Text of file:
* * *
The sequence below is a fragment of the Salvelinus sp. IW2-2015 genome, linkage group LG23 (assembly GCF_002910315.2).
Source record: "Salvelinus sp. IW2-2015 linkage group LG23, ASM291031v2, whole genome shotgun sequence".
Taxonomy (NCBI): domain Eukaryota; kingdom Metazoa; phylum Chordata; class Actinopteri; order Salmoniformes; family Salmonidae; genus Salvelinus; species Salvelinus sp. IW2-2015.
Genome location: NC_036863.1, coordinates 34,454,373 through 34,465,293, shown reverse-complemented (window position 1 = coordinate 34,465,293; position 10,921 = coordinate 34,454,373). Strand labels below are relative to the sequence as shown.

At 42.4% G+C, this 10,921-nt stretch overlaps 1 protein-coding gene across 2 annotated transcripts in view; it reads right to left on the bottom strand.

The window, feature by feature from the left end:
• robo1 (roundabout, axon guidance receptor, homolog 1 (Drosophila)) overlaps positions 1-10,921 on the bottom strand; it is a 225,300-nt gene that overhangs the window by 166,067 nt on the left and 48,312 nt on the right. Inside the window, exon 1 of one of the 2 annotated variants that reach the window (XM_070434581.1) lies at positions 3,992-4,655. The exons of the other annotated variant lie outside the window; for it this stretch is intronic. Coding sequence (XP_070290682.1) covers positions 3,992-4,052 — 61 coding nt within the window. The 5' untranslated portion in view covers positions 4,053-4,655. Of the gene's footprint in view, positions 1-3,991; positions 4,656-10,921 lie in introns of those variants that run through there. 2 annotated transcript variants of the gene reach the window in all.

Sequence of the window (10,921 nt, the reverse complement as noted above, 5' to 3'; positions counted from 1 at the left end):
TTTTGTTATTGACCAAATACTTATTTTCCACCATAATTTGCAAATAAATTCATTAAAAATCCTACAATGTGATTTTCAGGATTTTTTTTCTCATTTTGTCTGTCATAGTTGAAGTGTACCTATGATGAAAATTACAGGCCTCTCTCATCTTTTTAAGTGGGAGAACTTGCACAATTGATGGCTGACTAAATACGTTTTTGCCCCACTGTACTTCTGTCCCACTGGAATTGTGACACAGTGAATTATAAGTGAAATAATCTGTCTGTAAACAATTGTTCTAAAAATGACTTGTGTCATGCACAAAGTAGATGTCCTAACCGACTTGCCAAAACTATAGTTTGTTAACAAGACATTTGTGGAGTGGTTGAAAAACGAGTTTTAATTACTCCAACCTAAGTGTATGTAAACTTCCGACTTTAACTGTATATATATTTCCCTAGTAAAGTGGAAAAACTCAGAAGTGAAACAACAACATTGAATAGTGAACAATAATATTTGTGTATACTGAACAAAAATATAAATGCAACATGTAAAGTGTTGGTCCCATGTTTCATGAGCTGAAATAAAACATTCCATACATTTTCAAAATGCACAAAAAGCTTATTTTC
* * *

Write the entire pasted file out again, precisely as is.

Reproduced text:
The sequence below is a fragment of the Salvelinus sp. IW2-2015 genome, linkage group LG23 (assembly GCF_002910315.2).
Source record: "Salvelinus sp. IW2-2015 linkage group LG23, ASM291031v2, whole genome shotgun sequence".
Taxonomy (NCBI): domain Eukaryota; kingdom Metazoa; phylum Chordata; class Actinopteri; order Salmoniformes; family Salmonidae; genus Salvelinus; species Salvelinus sp. IW2-2015.
Genome location: NC_036863.1, coordinates 34,454,373 through 34,465,293, shown reverse-complemented (window position 1 = coordinate 34,465,293; position 10,921 = coordinate 34,454,373). Strand labels below are relative to the sequence as shown.

At 42.4% G+C, this 10,921-nt stretch overlaps 1 protein-coding gene across 2 annotated transcripts in view; it reads right to left on the bottom strand.

The window, feature by feature from the left end:
• robo1 (roundabout, axon guidance receptor, homolog 1 (Drosophila)) overlaps positions 1-10,921 on the bottom strand; it is a 225,300-nt gene that overhangs the window by 166,067 nt on the left and 48,312 nt on the right. Inside the window, exon 1 of one of the 2 annotated variants that reach the window (XM_070434581.1) lies at positions 3,992-4,655. The exons of the other annotated variant lie outside the window; for it this stretch is intronic. Coding sequence (XP_070290682.1) covers positions 3,992-4,052 — 61 coding nt within the window. The 5' untranslated portion in view covers positions 4,053-4,655. Of the gene's footprint in view, positions 1-3,991; positions 4,656-10,921 lie in introns of those variants that run through there. 2 annotated transcript variants of the gene reach the window in all.

Sequence of the window (10,921 nt, the reverse complement as noted above, 5' to 3'; positions counted from 1 at the left end):
TTTTGTTATTGACCAAATACTTATTTTCCACCATAATTTGCAAATAAATTCATTAAAAATCCTACAATGTGATTTTCAGGATTTTTTTTCTCATTTTGTCTGTCATAGTTGAAGTGTACCTATGATGAAAATTACAGGCCTCTCTCATCTTTTTAAGTGGGAGAACTTGCACAATTGATGGCTGACTAAATACGTTTTTGCCCCACTGTACTTCTGTCCCACTGGAATTGTGACACAGTGAATTATAAGTGAAATAATCTGTCTGTAAACAATTGTTCTAAAAATGACTTGTGTCATGCACAAAGTAGATGTCCTAACCGACTTGCCAAAACTATAGTTTGTTAACAAGACATTTGTGGAGTGGTTGAAAAACGAGTTTTAATTACTCCAACCTAAGTGTATGTAAACTTCCGACTTTAACTGTATATATATTTCCCTAGTAAAGTGGAAAAACTCAGAAGTGAAACAACAACATTGAATAGTGAACAATAATATTTGTGTATACTGAACAAAAATATAAATGCAACATGTAAAGTGTTGGTCCCATGTTTCATGAGCTGAAATAAAACATTCCATACATTTTCAAAATGCACAAAAAGCTTATTTTC